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Please tell me what the difference between the following sentences is

  1. Tomorrow it will be ten years since we moved in.

  2. Tomorrow it will have been ten years since we moved in.

Thank you.

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  • 1
    The perfect isn't really necessary, so 1 is fine with 2 overly-cumbersome.
    – BillJ
    Jan 17, 2017 at 18:57
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    The future perfect has its place; it adds a future-retrospective nuance that is not present in "will be", which simply looks forward.
    – TimR
    Jan 17, 2017 at 23:42
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    Tomorrow it will have been ten years since we moved in is present perfect tense. English does not have a future tense.
    – BillJ
    Jan 18, 2017 at 16:52

1 Answer 1

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There is little difference in meaning. There is a slight difference in perspective.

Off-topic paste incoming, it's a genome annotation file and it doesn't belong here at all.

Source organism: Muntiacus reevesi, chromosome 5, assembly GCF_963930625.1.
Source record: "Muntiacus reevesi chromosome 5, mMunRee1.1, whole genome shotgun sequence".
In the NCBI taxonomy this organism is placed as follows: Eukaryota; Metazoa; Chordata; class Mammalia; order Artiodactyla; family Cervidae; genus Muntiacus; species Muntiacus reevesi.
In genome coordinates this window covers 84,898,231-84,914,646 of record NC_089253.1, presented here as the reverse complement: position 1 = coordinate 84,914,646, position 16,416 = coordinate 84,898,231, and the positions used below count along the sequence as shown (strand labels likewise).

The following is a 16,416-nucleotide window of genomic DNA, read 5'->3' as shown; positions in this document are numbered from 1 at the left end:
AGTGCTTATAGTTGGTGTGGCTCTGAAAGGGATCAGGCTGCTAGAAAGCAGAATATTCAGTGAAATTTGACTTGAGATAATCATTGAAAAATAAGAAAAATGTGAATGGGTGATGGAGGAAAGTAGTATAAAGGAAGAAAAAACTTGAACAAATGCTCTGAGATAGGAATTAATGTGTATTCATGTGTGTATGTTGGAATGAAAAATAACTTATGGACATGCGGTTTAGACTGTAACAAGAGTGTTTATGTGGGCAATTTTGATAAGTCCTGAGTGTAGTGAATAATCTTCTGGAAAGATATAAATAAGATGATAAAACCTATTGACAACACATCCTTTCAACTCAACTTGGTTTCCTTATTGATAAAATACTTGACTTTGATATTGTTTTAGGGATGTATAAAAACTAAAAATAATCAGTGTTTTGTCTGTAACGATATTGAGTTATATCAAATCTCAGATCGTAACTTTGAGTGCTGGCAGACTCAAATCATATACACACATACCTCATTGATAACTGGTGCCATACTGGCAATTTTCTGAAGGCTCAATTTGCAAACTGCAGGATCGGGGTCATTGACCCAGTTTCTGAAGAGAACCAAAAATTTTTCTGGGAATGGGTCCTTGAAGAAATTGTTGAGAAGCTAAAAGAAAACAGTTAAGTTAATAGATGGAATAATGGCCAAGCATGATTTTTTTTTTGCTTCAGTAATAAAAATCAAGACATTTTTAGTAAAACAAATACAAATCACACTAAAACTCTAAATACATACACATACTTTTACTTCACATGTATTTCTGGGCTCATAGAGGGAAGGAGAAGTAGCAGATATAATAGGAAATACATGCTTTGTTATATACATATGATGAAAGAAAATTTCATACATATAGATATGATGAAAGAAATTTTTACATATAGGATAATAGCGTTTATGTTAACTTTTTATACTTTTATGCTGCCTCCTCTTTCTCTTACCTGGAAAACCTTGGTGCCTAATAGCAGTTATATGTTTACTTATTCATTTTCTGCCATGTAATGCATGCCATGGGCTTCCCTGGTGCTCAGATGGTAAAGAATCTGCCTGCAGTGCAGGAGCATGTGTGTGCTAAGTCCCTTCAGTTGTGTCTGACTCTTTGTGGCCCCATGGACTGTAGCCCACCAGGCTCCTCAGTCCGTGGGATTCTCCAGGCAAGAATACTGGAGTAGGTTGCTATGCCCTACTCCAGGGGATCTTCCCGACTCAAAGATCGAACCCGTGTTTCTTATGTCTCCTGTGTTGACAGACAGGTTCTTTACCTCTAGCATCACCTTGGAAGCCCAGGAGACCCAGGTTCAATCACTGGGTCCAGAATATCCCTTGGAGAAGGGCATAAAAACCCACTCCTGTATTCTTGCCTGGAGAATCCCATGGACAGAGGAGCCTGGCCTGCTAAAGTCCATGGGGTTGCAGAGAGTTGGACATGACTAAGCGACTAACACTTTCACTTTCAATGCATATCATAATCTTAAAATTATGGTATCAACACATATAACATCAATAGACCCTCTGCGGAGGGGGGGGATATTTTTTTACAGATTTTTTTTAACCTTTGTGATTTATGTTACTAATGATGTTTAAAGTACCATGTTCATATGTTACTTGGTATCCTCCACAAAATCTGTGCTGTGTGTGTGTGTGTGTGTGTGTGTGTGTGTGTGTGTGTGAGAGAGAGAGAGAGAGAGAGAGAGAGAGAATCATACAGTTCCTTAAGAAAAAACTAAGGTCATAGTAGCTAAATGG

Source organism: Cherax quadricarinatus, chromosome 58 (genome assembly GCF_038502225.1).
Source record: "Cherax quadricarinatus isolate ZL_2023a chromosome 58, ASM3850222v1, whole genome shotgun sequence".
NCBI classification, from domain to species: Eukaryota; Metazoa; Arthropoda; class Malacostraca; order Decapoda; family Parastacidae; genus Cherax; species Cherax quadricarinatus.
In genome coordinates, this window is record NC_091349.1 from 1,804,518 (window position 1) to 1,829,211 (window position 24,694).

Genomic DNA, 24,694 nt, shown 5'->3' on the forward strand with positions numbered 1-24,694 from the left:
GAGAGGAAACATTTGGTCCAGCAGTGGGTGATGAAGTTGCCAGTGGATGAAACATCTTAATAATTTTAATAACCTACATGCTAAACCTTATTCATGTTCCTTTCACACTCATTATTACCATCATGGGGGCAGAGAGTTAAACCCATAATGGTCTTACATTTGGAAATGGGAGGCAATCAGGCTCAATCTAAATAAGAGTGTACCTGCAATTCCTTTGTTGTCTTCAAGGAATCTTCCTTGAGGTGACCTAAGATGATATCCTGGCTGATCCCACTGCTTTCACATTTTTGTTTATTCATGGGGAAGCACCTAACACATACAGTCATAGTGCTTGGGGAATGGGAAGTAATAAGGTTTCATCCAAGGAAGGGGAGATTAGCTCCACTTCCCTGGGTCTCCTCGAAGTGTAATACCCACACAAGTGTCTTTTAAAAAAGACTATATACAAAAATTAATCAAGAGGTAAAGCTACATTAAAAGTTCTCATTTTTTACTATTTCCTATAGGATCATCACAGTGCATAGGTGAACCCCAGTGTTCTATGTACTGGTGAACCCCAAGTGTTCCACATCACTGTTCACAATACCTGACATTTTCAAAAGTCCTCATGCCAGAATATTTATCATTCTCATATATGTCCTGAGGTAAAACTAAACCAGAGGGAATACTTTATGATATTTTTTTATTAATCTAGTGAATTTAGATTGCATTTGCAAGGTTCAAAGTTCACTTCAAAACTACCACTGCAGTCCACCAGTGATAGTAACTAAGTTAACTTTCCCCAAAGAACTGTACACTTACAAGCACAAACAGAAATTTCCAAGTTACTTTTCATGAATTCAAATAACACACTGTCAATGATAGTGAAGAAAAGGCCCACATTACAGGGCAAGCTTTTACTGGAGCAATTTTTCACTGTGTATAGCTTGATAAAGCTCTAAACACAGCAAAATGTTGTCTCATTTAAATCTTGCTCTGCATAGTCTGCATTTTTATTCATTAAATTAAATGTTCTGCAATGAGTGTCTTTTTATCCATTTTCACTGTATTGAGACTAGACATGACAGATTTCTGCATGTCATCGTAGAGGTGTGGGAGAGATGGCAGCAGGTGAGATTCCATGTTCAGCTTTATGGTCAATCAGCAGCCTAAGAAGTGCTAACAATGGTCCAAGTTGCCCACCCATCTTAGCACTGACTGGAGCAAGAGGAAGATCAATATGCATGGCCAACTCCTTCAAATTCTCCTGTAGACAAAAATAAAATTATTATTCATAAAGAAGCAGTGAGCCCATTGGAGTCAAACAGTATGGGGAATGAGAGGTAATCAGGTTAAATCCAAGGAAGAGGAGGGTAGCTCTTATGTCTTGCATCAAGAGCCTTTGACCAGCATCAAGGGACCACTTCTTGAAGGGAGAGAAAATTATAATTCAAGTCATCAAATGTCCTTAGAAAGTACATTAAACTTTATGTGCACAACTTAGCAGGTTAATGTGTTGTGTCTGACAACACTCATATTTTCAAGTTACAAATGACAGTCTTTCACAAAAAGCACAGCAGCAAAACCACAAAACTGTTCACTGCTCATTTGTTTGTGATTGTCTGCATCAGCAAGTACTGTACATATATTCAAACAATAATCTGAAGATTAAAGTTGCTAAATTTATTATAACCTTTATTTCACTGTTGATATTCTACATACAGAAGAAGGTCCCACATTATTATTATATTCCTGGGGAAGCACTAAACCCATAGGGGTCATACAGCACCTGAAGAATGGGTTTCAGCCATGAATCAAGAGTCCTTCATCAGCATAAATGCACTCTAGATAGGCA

Tomorrow it will be ten years since we were married.

This sentence has a slightly forward-looking perspective, as if I'm thinking about the future with my wife.

Tomorrow it will have been ten years since we were married.

Again, similar meaning, but the use of the perfect has a slightly backward-looking perspective, as if I'm considering all that time we spent together.

Neither is more correct than the other, and neither is in any way negative (unless I say it in a way that seems sarcastic or disparaging). These are just two ways to say the same thing but with a subtle difference in nuance.

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